Water safety, quantum superchemistry, and compassion’s limits.
Collaborators from Argonne National Laboratory and the Pritzker School of Molecular Engineering—including Haihui Pu, Junhong Chen, and Xiaoyu Sui, PhD’22—and from the University of Wisconsin–Milwaukee have developed a reliable, mass-producible water sensor. Each sensor can detect one common contaminant (E. coli, lead, mercury), and multiple sensors can be used simultaneously to detect contaminants in real time. The sensor, described in a July 13 paper in Nature Communications, houses a silicon substrate coated in a nanometer of graphene. Gold electrodes are imprinted onto the graphene surface, which is then insulated with a nanometer of aluminum oxide. Results were analyzed with machine learning algorithms that measured toxin levels in parts per billion. The sensor could help ensure water safety and optimize water reuse.
A team led by physicist Cheng Chin has successfully observed “quantum superchemistry” in the lab for the first time, confirming previous theories of what are known as “quantum-enhanced” chemical reactions, and realizing a goal that scientists have pursued for 20 years. To achieve these reactions, the researchers cooled cesium gas to near absolute zero, where they could bring each cesium atom into the same quantum state (a term that describes characteristics such as spin and energy levels). Next they manipulated the magnetic field to instigate reactions. Under normal conditions, these chemical reactions would take place individually as particles collide, but when the atoms entered the same quantum state, molecules formed collectively. The reactions occurred more quickly, and the final molecules shared identical chemical and physical properties. Researchers also observed that the reactions involved three atoms, with two forming a molecule and the third remaining single. The experiment’s findings, published July 24 in Nature Physics, help scientists understand quantum many-body chemistry and how to control quantum-enhanced chemical reactions, paving the way for experiments with more complex molecules.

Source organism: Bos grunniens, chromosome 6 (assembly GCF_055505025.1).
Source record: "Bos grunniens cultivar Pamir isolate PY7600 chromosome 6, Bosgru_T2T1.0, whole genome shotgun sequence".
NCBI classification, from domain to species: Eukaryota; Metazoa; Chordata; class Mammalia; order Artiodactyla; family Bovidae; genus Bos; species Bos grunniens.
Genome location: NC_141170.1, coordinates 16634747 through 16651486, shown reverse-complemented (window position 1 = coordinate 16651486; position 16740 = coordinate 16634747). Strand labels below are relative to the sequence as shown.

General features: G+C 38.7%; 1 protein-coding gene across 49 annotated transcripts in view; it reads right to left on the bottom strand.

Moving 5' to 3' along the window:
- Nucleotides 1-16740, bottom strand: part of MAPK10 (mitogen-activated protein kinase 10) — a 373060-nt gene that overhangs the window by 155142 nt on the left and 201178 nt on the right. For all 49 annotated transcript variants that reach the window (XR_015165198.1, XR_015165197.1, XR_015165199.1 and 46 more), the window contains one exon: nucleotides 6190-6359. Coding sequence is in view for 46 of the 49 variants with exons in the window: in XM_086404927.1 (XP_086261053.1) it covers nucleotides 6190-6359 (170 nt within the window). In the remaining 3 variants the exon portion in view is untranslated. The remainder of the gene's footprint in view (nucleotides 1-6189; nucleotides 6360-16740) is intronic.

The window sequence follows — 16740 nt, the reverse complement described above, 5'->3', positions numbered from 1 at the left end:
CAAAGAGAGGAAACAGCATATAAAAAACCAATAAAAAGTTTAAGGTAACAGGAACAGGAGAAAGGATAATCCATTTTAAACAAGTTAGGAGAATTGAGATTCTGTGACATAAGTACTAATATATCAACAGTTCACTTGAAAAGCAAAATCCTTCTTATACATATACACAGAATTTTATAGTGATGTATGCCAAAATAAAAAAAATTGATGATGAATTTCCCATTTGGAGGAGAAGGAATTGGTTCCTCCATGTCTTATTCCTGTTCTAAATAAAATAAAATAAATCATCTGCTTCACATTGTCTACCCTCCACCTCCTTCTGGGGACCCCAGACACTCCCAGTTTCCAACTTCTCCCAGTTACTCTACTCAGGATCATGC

Compassion can bridge divides among humans. But a team from psychologist Fan Yang’s Human Nature and Potentials Lab and the University of California, Santa Barbara, found that compassion has limits. In a paper published in Cognition in August, the team concludes that we are less likely to extend compassion or help to those we believe have immoral intention, character, or group membership. And if something bad happens to these people, we are also more likely to feel that they deserve to suffer—and to feel morally justified in doing so. In one of the four studies comprising the experiment, groups of US adult subjects who self-identified as Democrats or Republicans responded to three scenarios, one in which a member of the opposing party experienced suffering as a result of a political action, one in which a member of the opposing party suffered due to an apolitical act, and a third in which someone with no stated political affiliation suffered after an apolitical action. Researchers found that subjects felt less compassion and less willingness to help those with an opposing political identity, even if their suffering was not connected to a political act. These findings indicate that moral judgment is a barrier to alleviating suffering.